Sixth Circuit affirms decision striking class allegations in challenge to health care discount program, calling class treatment inefficient, unworkable, and inconsistent with Rule 23

In Pilgrim v. Universal Health Card, LLC, 2011 U.S. App. LEXIS 22715 (6th Cir. Nov. 10, 2011), Plaintiffs Daniel Pilgrim and Patrick Kirlin sought to represent a nationwide class of individuals challenging the defendant companies for creating and marketing a health care discount program, which Plaintiffs claimed was deceptive and violated consumer-protection laws. 

Membership in the discount program gave consumers access to a network of providers who lowered their rates for members.  Plaintiffs disliked the program because they alleged some of the providers had never heard of the program and some of the advertisements were deceptive because they looked like news articles.  They also complained that the program was purportedly free when it included a registration fee and monthly fees after the first 30 days.

Plaintiffs filed their putative nationwide class action in the Northern District of Ohio, which took jurisdiction under the Class Action Fairness Act (CAFA).  The opt-out class included over 30,000 members. 

One of the defendants moved to strike the class allegations, which the district court granted on the basis that under Ohio's choice-of-law rules, it would have to analyze each class member’s claim under the law of his or her home State.  “‘Such a task,’ the district court concluded, ‘would make this case unmanageable as a class action’ and would dwarf any common issues of fact implicated by the lawsuit.”  Id. at 2011 U.S. App. LEXIS 22715, *4.  With the class allegations gone, the named Plaintiffs did not meet the $75,000 amount in controversy requirement, and the district court dismissed the case without prejudice for lack of subject matter jurisdiction.  Plaintiffs appealed the decision striking the class allegations.

The district court’s decision focused on Plaintiffs’ failure to meet the predominance requirement under Rule 23(b)(3), finding they could not demonstrate that common questions of law or fact predominated when the class members’ claims would be governed by the varying laws of the states in which the subject purchases occurred.

The Sixth Circuit affirmed, finding the judgment of the district court sound for three reasons.  First, it agreed that different laws would govern the class members’ claims.  Under Ohio’s choice-of-law principles, the consumer-protection laws of the potential class members’ home states would govern their claims.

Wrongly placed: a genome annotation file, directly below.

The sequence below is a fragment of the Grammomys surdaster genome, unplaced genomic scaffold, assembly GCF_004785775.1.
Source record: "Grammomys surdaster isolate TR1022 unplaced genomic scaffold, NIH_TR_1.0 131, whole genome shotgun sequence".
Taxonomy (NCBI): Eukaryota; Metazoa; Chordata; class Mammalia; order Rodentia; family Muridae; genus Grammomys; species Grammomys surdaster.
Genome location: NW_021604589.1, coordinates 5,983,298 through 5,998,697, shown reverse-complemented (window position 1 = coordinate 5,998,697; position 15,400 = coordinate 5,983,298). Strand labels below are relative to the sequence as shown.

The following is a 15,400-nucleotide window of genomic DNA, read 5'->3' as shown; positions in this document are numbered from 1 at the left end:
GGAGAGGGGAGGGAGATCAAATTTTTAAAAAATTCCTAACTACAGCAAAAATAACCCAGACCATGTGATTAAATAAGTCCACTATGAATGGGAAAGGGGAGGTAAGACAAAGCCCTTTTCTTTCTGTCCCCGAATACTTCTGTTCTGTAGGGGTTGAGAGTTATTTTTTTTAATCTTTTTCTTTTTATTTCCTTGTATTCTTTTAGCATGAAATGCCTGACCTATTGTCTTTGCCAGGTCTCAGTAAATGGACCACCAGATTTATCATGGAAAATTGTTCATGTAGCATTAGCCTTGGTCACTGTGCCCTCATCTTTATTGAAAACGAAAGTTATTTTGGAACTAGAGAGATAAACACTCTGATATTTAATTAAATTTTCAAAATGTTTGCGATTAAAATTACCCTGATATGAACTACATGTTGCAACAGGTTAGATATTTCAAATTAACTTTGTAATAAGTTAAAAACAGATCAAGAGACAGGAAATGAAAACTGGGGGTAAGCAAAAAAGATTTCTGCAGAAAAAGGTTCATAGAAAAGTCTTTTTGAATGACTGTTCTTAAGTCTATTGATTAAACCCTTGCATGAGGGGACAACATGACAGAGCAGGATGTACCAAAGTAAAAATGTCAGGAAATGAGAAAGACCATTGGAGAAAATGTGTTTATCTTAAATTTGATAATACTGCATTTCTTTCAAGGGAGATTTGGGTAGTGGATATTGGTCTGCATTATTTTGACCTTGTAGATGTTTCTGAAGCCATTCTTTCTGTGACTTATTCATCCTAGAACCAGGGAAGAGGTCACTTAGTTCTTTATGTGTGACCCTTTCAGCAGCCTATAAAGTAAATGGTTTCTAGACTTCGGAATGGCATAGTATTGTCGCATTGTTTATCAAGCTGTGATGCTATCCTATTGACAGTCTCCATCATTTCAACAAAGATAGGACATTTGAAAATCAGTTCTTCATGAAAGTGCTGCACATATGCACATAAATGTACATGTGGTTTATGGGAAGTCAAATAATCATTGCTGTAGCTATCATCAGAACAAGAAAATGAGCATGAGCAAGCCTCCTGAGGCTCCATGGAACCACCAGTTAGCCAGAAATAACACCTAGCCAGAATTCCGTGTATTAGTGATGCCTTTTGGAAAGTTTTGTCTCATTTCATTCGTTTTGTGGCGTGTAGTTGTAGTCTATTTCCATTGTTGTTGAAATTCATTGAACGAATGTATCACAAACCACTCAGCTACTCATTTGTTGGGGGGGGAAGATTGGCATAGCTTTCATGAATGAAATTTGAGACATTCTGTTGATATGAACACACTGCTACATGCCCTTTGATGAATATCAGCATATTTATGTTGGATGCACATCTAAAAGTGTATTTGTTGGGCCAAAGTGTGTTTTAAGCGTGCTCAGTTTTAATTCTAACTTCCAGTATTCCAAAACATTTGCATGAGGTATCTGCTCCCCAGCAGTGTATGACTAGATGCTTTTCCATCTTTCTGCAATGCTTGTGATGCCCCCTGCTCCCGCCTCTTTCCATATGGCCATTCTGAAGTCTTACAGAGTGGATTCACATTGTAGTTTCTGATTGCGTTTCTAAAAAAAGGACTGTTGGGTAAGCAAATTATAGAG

Second, the Sixth Circuit found potential common issues of fact could not overcome the problem of varying applicable consumer-protection laws.  Even if the laws substantially overlapped, the discount program itself operated differently in different states, and the putative plaintiffs suffered different injuries as a result.  For example, a key part of the claim—that providers had not heard of the program—would require individualized showings in different parts of the country.  Further, although there were similarities in the allegedly deceptive advertising, the ads also varied across the country.

Finally, the Sixth Circuit found a decision upholding the order striking the class allegations consistent with its own and other courts’ precedents.  In particular, the Court focused on the impossibility of instructing the jury on up to fifty states’ laws if a nationwide class was certified when the applicable laws differed by state.

Notably, the Sixth Circuit also rejected Plaintiffs’ argument that they should have been given the opportunity for discovery before the class allegations were stricken.  Citing Rule 23(c)(1)(A), the Sixth Circuit agreed that the district court’s decision issued before Plaintiffs moved for class certification was within its discretion to address class certification issues at an “early practicable time” in the litigation.  Thus, the Sixth Circuit found the timing acceptable, especially because it also concluded discovery would not have cured the problems with the class allegations.

This case highlights the benefits of an early motion to strike class allegations as an effective cost-reduction tool in avoiding class certification even before class discovery has commenced or a motion to certify has been filed.

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